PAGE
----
[T]here is very great pleasure in helping and doing favors to friends and strangers and associates; and this happens when people have property of their own.
And for another, it is virtuous:
The abolition of private property will mean that no man will be seen to be liberal and no man will ever do any act of liberality; for it is in the use of articles of property that liberality is practiced.
Aristotle rejects the idea that the evils that can be found in a private-property or mixed-economy system can necessarily be attributed to that system. Things like “charges and countercharges of broken contracts, trials for false witness, and sucking up to wealthy owners” are more attributable to flaws in human nature than to the institution of private property, he thinks. He points out that although partnerships are greatly outnumbered by individual private owners in Athens, partnerships result in a disproportionate number of legal quarrels. Communal ownership, he concludes, would not end but would only multiply our disputes over property.
Aristotle accuses Plato of incorrectly aiming for unity when the better goal would be harmony. And even so, Plato only seems to enforce this unity in his Guardian class, and so ends up dividing his society worse than before, with Guardians ruling over the other citizens as though it were an occupied state. If the ruling class is so permanently distinct, won’t it inevitably begin ruling mostly for its own benefit?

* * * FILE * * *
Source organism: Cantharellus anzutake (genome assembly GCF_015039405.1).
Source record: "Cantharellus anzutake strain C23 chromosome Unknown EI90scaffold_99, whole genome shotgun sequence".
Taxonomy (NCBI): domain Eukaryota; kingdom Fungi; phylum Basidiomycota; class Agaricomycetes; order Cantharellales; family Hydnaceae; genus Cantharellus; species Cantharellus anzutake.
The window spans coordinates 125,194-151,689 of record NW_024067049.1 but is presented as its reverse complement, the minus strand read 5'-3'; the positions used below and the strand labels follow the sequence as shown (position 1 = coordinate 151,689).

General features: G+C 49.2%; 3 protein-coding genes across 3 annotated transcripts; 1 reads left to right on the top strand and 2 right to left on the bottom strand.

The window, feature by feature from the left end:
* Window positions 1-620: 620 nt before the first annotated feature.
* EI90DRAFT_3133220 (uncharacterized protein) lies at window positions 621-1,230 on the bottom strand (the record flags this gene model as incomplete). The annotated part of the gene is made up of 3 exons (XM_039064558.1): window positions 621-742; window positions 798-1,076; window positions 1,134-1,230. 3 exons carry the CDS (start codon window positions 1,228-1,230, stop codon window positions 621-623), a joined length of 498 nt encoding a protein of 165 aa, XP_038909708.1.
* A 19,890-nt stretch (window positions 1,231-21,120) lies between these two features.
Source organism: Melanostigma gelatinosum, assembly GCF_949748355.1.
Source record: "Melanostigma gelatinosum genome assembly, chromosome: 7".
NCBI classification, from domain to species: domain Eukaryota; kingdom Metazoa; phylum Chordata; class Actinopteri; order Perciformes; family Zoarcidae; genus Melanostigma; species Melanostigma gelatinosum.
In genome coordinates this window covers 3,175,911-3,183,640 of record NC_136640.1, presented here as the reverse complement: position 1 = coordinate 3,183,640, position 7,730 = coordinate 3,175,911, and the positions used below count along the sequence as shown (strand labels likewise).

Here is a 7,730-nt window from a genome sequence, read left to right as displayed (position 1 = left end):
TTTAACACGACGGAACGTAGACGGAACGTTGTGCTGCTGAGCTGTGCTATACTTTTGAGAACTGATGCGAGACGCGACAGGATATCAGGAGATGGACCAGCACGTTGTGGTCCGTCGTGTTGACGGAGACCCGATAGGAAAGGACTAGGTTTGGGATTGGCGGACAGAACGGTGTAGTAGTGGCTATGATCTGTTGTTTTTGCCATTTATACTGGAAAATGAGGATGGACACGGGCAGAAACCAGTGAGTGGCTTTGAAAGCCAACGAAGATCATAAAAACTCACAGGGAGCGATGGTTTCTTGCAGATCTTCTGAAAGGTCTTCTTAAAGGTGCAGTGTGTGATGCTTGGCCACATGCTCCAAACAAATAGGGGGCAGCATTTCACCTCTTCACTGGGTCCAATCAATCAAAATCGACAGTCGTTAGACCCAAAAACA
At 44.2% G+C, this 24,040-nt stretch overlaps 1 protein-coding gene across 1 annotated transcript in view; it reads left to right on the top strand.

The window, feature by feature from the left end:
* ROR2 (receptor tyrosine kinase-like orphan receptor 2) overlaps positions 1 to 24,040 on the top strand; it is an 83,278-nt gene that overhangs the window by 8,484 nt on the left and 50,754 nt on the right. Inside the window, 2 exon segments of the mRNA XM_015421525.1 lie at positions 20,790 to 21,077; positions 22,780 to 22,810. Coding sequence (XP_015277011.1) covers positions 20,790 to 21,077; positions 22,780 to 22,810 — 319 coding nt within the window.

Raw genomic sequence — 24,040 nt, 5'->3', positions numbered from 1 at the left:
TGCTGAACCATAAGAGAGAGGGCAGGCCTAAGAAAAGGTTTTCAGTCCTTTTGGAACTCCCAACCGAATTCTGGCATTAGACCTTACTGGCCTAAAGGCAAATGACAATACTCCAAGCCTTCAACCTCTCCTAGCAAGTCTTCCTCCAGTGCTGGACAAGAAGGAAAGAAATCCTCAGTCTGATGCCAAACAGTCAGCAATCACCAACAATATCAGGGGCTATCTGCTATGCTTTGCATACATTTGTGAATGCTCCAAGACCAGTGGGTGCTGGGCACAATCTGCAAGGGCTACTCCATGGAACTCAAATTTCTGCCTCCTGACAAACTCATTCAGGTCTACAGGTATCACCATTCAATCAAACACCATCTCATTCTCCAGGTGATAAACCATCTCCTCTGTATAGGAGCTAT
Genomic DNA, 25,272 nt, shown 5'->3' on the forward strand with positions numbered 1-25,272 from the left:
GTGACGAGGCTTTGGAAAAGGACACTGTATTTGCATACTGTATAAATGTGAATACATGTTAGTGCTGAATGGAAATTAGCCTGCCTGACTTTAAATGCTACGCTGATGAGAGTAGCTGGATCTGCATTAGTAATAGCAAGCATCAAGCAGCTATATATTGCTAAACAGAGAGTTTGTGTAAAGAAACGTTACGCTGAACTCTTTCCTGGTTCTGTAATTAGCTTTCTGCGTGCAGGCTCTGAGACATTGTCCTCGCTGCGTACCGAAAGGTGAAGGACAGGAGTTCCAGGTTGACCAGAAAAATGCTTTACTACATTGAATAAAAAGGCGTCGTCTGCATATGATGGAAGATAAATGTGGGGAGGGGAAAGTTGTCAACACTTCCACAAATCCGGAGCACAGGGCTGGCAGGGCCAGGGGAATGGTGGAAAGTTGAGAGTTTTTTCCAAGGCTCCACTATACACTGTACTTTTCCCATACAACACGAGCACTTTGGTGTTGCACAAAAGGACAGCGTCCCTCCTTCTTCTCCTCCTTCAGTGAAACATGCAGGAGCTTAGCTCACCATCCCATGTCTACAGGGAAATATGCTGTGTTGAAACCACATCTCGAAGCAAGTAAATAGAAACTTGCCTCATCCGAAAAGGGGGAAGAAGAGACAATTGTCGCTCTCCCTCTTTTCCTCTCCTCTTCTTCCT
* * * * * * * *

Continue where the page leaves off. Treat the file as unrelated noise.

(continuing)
Aristotle also finds it suspicious that, if communal ownership were such a boon, we haven’t already stumbled upon it. He points out that societies throughout human history have experimented with a variety of systems, and if communism were as good as its proponents suggests, surely some culture somewhere would have tried it and proved the case.
Some of Aristotle’s objections are against certain specifics (or lack of specifics) in Plato’s Republic, and those I find less interesting. Nobody is trying to enact Plato’s pipe dreams, and certainly not Aristotle’s straw man versions of them, so arguments against them don’t seem as interesting to me. But Aristotle seems to be making astute points about the flaws of communal ownership in general, and ones that hold up pretty well today (the failure of Communism to deliver prosperity and social good-will, and the continuing debate in economics over how much coercive government action crowds out charity are both good examples of the durability of Aristotle’s concerns).
But I think also that his opponents, were they around today, would find examples that would make trouble for Aristotle’s arguments. Take the U.S. Social Security system. Some people pay into it much more than others, and some people take from it much more than others, and there’s lots of mismatch between the two. Has this led to enormous amounts of ill-will in society? It doesn’t seem to have. People seem to be pretty reconciled to the redistributive aspects of the Social Security program and are mostly worried about its solvency — and even that not in a way that is leading to factionalism between, say, the young and the old. So perhaps in the real world, the kind of stresses over common ownership that stress out (for example) roommates don’t scale up to some forms of commonly-owned property.